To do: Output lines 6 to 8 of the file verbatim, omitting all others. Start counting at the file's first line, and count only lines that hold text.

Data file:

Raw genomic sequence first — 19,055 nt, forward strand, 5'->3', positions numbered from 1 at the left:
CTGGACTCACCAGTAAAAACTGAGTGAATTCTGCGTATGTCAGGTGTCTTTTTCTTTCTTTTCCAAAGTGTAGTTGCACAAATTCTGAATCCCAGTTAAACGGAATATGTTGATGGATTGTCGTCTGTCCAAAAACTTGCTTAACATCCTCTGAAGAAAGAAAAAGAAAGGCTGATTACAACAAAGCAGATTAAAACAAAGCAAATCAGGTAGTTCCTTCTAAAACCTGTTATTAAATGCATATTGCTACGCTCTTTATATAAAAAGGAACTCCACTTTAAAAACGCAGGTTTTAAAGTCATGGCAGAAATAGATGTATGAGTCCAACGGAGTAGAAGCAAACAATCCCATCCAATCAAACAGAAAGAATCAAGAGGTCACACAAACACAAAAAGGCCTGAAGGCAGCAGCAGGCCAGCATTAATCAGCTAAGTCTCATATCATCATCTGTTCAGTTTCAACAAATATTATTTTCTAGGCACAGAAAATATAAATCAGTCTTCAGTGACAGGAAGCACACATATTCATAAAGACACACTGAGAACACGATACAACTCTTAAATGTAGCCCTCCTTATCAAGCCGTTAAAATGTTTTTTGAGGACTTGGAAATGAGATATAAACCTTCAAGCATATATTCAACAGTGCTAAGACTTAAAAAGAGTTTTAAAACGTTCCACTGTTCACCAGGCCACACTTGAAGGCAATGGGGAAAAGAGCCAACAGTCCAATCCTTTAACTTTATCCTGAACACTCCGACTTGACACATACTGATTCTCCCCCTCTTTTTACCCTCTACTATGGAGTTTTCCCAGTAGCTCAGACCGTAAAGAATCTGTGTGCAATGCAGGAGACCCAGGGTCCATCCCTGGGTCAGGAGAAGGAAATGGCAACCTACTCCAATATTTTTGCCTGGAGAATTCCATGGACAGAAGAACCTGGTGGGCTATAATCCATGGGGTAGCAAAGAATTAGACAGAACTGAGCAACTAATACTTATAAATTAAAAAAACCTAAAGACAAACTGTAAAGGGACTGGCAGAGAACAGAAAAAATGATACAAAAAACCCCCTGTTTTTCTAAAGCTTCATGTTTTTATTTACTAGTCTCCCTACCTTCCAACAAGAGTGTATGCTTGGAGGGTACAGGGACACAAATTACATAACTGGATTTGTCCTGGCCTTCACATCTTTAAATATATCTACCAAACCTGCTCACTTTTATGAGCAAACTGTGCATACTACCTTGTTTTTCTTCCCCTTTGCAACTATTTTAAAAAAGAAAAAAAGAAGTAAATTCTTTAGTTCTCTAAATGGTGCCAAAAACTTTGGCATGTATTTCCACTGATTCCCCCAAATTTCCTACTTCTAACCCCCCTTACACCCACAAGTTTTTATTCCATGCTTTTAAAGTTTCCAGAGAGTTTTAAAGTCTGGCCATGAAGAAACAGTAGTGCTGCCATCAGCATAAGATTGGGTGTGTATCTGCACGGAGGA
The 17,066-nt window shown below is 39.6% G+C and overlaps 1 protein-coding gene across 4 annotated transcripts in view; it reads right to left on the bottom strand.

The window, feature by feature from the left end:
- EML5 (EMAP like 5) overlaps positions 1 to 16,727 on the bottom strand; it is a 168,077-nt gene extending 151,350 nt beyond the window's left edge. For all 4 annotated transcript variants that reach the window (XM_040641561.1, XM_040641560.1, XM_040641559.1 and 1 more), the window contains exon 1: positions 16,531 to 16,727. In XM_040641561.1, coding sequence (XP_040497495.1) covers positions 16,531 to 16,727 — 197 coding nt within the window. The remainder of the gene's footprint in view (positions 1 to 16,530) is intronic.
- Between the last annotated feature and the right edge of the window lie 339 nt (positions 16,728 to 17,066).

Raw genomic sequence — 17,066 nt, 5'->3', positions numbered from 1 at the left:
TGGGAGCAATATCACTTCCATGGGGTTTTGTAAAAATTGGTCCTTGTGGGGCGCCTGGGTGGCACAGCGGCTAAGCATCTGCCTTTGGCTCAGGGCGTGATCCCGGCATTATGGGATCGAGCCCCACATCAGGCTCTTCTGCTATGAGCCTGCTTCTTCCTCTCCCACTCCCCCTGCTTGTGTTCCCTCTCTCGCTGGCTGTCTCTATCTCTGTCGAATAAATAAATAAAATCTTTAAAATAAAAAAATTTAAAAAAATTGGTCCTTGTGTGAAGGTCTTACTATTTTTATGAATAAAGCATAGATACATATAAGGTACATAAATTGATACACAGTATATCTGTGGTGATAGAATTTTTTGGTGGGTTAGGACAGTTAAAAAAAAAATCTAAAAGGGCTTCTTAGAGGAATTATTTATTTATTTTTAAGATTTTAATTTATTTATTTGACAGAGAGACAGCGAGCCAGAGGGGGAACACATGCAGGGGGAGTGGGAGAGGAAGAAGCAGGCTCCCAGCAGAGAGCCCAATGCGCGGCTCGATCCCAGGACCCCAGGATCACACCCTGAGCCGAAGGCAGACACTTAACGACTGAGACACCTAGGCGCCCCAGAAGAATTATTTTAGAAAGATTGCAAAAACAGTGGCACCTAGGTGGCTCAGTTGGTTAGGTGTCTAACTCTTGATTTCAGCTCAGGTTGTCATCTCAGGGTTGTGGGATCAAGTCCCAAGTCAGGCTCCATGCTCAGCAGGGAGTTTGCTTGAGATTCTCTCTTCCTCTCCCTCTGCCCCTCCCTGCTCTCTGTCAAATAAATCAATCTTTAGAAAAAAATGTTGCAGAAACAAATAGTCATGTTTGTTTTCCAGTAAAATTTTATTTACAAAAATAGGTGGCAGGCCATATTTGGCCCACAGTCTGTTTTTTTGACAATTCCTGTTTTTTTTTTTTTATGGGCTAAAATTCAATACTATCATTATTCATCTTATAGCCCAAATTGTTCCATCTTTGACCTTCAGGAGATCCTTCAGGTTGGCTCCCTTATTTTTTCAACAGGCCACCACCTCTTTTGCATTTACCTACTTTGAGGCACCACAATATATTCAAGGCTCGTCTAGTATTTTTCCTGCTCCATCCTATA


- Between the last annotated feature and the right edge of the window lie 339 nt (positions 16,728 to 17,066).

Raw genomic sequence — 17,066 nt, 5'->3', positions numbered from 1 at the left:
TGGGAGCAATATCACTTCCATGGGGTTTTGTAAAAATTGGTCCTTGTGGGGCGCCTGGGTGGCACAGCGGCTAAGCATCTGCCTTTGGCTCAGGGCGTGATCCCGGCATTATGGGATCGAGCCCCACATCAGGCTCTTCTGCTATGAGCCTGCTTCTTCCTCTCCCACTCCCCCTGCTTGTGTTCCCTCTCTCGCTGGCTGTCTCTATCTCTGTCGAATAAATAAATAAAATCTTTAAAATAAAAAAATTTAAAAAAATTGGTCCTTGTGTGAAGGTCTTACTATTTTTATGAATAAAGCATAGATACATATAAGGTACATAAATTGATACACAGTATATCTGTGGTGATAGAATTTTTTGGTGGGTTAGGACAGTTAAAAAAAAAATCTAAAAGGGCTTCTTAGAGGAATTATTTATTTATTTTTAAGATTTTAATTTATTTATTTGACAGAGAGACAGCGAGCCAGAGGGGGAACACATGCAGGGGGAGTGGGAGAGGAAGAAGCAGGCTCCCAGCAGAGAGCCCAATGCGCGGCTCGATCCCAGGACCCCAGGATCACACCCTGAGCCGAAGGCAGACACTTAACGACTGAGACACCTAGGCGCCCCAGAAGAATTATTTTAGAAAGATTGCAAAAACAGTGGCACCTAGGTGGCTCAGTTGGTTAGGTGTCTAACTCTTGATTTCAGCTCAGGTTGTCATCTCAGGGTTGTGGGATCAAGTCCCAAGTCAGGCTCCATGCTCAGCAGGGAGTTTGCTTGAGATTCTCTCTTCCTCTCCCTCTGCCCCTCCCTGCTCTCTGTCAAATAAATCAATCTTTAGAAAAAAATGTTGCAGAAACAAATAGTCATGTTTGTTTTCCAGTAAAATTTTATTTACAAAAATAGGTGGCAGGCCATATTTGGCCCACAGTCTGTTTTTTTGACAATTCCTGTTTTTTTTTTTTTATGGGCTAAAATTCAATACTATCATTATTCATCTTATAGCCCAAATTGTTCCATCTTTGACCTTCAGGAGATCCTTCAGGTTGGCTCCCTTATTTTTTCAACAGGCCACCACCTCTTTTGCATTTACCTACTTTGAGGCACCACAATATATTCAAGGCTCGTCTAGTATTTTTCCTGCTCCATCCTATA